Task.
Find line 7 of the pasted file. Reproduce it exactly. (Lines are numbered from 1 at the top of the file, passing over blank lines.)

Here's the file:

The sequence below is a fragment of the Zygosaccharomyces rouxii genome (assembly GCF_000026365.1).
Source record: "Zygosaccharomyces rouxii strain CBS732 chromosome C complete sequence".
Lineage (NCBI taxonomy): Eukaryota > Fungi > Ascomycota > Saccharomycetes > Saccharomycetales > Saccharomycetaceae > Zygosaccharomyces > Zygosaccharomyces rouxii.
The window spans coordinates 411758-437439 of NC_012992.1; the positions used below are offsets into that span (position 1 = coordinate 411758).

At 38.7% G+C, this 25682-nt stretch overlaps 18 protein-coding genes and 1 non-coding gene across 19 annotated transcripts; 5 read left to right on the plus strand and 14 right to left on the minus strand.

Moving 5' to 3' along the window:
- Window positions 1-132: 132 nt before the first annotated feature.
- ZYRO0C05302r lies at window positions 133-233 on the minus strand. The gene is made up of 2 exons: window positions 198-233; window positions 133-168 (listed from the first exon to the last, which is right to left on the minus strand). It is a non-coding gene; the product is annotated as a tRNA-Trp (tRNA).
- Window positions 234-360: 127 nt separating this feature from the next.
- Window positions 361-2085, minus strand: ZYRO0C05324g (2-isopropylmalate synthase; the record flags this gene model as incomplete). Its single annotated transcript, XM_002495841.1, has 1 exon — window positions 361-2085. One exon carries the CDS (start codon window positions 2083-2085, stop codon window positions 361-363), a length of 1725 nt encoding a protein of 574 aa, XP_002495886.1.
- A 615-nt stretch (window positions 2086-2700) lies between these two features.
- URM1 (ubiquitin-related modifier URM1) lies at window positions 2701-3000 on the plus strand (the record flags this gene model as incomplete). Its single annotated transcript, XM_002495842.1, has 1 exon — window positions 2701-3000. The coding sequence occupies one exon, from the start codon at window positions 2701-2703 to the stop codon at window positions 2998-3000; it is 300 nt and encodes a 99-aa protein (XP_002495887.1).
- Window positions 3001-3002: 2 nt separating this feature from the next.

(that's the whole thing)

- Window positions 1-132: 132 nt before the first annotated feature.